1860 


1858, 


Judson S. Brown, 


Fitchburg, 


1860 


1859, 


Theodore Lyman, 


Brookline, 


1860 


1860, 


George C. Davis,* 


Northborough, 


1873 


1860, 


Carver Hotchkiss, 


Shelburne, 


1863 


1860, 


Julius A Palmer, 


Boston, 


1862 


1860, 


Henry Chick ering, 


Pittsfield, . 


1869 


1860, 


George W Bentley, . 


Worcester, 


1861 


1860, 


Alden Leland, 


Holliston, 


1864 


1861, 


Pliny Nickerson, 


Boston, 


1868 


1861, 


Samuel G. Howe,* 


Boston, 


1863 


1862, 


Benjamin Boynton,* . 


Westborough, . 


1864 


1863, 


J. H. Stephenson, 


Boston, 


1866 


1863, 


John Ayres, 


Charlestown, . 


1867 



* Deceased. 



88 PKIMARY AND REFORM SCHOOLS. [Oct.'90. 



Names, Residences, etc., of Trustees — Concluded. 



Date of 






Date of 


Commission. 


NAMES. 


Residence. 


Retirement. 


1864, 


A. E. Goodnow, . 


Worcester, 


1874 


1864, 


Isaac Ames, 


Haverhill, 


1865 


1865, 


Jones S. Davis, . 


Holyoke, . 


1868 


1866, 


Joseph A. Pond,* 


Brighton, 


1867 


1867, 


Stephen G. Deblois, . 


Boston, . 


1878 


1868, 


John Ayres, 


Medford, . 


1874 


1868, 


Harmon Hall, 


Saugus, . 


1871 


1868, 


L L. Goodspeed, 


Bridgewater, . 


1872 


1869, 


E. A Hubbard, . 


Springfield, 


1877 


1871, 


Lucius W. Pond, 


Worcester, 


1875 


1871, 


John W. Olmstead, . 


Boston, 


1873 


1872, 


Moses H Sargent, 


Newton, . 


1877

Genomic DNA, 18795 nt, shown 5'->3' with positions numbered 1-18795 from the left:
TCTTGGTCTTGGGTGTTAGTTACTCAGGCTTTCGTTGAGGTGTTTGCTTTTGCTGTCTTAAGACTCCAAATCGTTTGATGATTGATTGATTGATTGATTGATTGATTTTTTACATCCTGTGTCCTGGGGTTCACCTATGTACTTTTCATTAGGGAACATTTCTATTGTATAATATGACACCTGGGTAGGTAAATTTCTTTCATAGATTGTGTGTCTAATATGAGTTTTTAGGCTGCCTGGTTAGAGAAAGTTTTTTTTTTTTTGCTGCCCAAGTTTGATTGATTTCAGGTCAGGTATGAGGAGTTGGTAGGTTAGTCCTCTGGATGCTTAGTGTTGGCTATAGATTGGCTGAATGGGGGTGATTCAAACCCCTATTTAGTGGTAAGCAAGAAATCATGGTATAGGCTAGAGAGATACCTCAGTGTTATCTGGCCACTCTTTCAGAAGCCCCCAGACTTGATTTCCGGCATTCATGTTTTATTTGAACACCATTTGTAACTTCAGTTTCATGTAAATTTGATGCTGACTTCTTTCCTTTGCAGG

1873, 


A. S. Woodworth, 


Boston, 


1876 


1873, 


Edwin B. Harvey, 


Westborough, . 


1878 


1874, 


W. H. Baldwin, . 


Boston, 


1876 


1875, 


John L. Cummings, . 


Ashburnham, . 


1879 


1876, 


Jackson B. Swett, 


Haverhill, 


1878 


1877, 


Samuel R. Heywood, . 


Worcester, 


1879 


1877, 


Milo Hildreth, . 


Northborough,. 


1879 . 


1878, 


Lyman Belknap,* 


Westborough, . 


1879 


1878, 


Franklin Williams,* . 


Boston, 


1879 


1878, 


Robert Couch, 


Newburyport, . 


1879 


1879, 


John.T. Clark, . 


Boston, * . 


1879 


1879, 


M. J. Flatley, . 


Boston, 


1881 ' 


1879, 


Adelaide A. Calkins, . 


Springfield, 


1880 


1879, 


Lyman Belknap, 


Westborough, . 


1884 


1879, 


Anne B Richardson, . 


Lowell, . 


1886 


1879, 


Milo Hildreth, . 


Northborough,. 


Still in office. 


1879, 


George W. Johnson, . 


Brookfield, 


1887 


1879, 


Samuel R. Heywood, . 


Worcester, 


1888 


1880, 


Elizabeth C. Putnam, 


Boston, . 


Still in office 


1881, 


Thomas D wight, 


Boston, 


1884 


1884, 


M. H. Walker, . 


Westborough, . 


Still in office. 


1884, 


J. J. O'Connor,* 


Holyoke, . 




1886, 


Elizabeth G. Evans, . 


Boston, 




1887, 


Chas L. Gardner, 


Palmer, . 




1888, 


H. C. Greeley, . 


Clinton, . 




1889, 


M. J. Sullivan, . 


Chicopee, . 





* Deceased. 



REPORT OF THE OFFICERS 



State Industrial School for Girls, 



LANCASTER. 



SUPERINTENDENT'S EEPORT. 



To the Honorable Trustees of the State Primary and Reform Schools. 

I respectfully submit the report of the State Industrial 
School for the year ending Sept. 30, 1890. 

During the past year the average number in the school 
has been ninety-four, and, as we have only eighty rooms, the 
houses have been somewhat crowded. We are to have an 
addition of several rooms, together with other improvements, 
which will somewhat remedy this inconvenience. For it is 
impossible to do our best work when two or more girls 
occupy one room. The number in the school could not 
have been reduced unless we had placed girls out on proba- 
tion before they were well trained in household duties, or 
before they had sufficiently learned self-control to be trusted 
outside of the school. " The poorest education that teaches 
self-control is better than the best that neglects it ;" therefore,